Calgarians would see no new tax increases in 2018 under the proposed city budget but their property tax bills would still grow by 2.9 per cent, on average, as a one-time tax rebate expires.

Taxes would increase by an additional 0.8 per cent if council approves a request from police for more funding.

The proposed budget aims to close a $170-million gap between spending and revenues through cuts across all city departments.

The police are asking to not only be exempt from those cuts but to also have their ranks expanded by 55 members and to purchase body-worn cameras for officers.

Mayor Naheed Nenshi believes that's a "reasonable request" and expects council will approve it.

"Given that we heard about so much community safety over the course of the election, I anticipate that most members of council will say, 'yeah, this is something we've got to do,'" he said Friday.

Transit on the chopping block

The proposed cuts include the elimination of 156 full-time city jobs.

The reductions are targeted using what the city has dubbed a "least harm" approach, meaning front-line services are to be spared, where possible.

Still, some services are on the chopping block — such as Calgary Transit, which is facing a reduction of 46,800 service-hours.

The proposed budget calls for trips to be eliminated or reduced in frequency along 27 transit routes.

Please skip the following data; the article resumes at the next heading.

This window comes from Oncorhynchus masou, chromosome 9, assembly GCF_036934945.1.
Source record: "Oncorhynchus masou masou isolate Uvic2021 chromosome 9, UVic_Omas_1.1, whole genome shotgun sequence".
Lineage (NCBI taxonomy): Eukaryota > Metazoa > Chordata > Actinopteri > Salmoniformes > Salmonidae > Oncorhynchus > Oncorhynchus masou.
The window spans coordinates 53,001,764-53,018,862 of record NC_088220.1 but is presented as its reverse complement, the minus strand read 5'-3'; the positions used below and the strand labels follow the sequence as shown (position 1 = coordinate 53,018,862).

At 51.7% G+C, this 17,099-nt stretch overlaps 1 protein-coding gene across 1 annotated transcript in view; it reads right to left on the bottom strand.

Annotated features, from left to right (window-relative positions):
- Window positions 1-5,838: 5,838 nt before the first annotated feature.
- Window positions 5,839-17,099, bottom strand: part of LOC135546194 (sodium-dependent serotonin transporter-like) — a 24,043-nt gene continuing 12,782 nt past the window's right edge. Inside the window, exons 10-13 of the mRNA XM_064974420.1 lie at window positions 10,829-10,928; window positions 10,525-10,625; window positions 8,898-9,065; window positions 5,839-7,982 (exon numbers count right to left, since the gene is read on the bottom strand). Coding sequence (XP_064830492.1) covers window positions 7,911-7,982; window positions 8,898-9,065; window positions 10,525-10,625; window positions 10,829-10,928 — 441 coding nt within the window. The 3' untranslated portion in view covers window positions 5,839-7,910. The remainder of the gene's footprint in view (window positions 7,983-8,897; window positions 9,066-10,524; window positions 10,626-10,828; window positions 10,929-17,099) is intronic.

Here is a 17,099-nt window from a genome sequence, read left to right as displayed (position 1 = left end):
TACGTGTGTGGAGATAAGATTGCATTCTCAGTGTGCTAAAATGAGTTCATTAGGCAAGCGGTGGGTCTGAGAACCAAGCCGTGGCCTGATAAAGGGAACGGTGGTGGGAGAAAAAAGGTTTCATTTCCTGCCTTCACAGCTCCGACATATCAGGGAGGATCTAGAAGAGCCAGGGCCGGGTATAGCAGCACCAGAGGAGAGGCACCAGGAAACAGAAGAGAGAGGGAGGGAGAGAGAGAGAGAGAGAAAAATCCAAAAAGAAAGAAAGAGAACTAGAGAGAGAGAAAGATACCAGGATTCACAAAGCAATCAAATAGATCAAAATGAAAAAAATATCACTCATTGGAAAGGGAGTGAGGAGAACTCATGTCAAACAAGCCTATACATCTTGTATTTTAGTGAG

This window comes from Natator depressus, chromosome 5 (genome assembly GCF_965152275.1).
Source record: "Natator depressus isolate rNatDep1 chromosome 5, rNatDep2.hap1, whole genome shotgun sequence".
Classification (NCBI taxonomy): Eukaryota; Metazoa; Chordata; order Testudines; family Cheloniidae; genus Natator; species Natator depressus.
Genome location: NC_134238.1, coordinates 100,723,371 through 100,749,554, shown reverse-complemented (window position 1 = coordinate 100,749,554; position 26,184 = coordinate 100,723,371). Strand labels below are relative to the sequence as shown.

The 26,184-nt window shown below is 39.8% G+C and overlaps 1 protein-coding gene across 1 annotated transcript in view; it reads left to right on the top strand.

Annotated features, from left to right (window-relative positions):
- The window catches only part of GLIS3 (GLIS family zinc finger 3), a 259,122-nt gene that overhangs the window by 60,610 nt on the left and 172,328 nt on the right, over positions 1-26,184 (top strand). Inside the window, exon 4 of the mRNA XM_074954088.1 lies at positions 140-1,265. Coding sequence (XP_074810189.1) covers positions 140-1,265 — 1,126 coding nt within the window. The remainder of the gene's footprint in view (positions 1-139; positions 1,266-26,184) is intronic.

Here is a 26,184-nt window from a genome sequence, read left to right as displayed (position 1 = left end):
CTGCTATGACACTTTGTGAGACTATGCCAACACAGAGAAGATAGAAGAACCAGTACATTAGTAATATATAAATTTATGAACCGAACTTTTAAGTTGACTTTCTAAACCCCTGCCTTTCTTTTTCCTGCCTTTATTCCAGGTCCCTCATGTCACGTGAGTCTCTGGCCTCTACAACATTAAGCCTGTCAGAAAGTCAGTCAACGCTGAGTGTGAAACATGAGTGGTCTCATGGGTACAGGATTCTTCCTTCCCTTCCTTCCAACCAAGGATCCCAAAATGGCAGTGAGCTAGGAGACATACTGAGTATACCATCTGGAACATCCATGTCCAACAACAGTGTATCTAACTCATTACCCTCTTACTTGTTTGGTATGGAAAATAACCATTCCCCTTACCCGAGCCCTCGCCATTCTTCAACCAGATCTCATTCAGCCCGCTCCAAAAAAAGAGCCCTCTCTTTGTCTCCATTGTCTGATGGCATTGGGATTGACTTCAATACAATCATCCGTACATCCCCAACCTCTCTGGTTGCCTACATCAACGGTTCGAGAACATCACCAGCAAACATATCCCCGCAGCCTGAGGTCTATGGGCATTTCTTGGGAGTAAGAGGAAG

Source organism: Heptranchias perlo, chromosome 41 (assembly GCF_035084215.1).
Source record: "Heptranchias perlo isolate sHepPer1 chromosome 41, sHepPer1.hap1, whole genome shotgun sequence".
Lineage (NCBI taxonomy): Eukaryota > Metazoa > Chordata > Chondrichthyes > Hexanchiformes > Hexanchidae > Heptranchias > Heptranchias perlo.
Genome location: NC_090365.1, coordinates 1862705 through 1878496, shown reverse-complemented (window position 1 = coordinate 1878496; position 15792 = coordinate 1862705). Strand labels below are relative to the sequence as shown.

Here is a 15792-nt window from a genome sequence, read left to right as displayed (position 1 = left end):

Tax rebate expires

Even if council keeps the tax increase to zero per cent, Calgarians would still pay more on their property tax bills than they did in 2017.

That's because council previously approved a one-time rebate that applied only to the 2017 tax bills, effectively deferring that year's tax increase to 2018.

As a result, next year's property tax bills would increase by an average of 2.9 per cent over what people paid this year.

Coun. Jeromy Farkas said he's "not happy" with that.

Coun. Jeromy Farkas

Coun. Jeromy Farkas says he's 'not happy' with aspects of the city's proposed budget for 2018. (James Young/CBC)

"I think it speaks to the fact that we can't keep pursuing Band-Aid solutions with one-time rebates," he said.

"You need to actually take a look at, structurally, what we are spending money on."

A one-per-cent increase in municipal taxes would translate to about $1.50 more per month for a typical, homeowner.

Utility and waste and recycling fees would also increase by $8.59 per month, on average, under the draft budget.

Council is set to discuss the financial plan starting Nov. 27, and the budget deliberations may take several days.

With files from Scott Dippel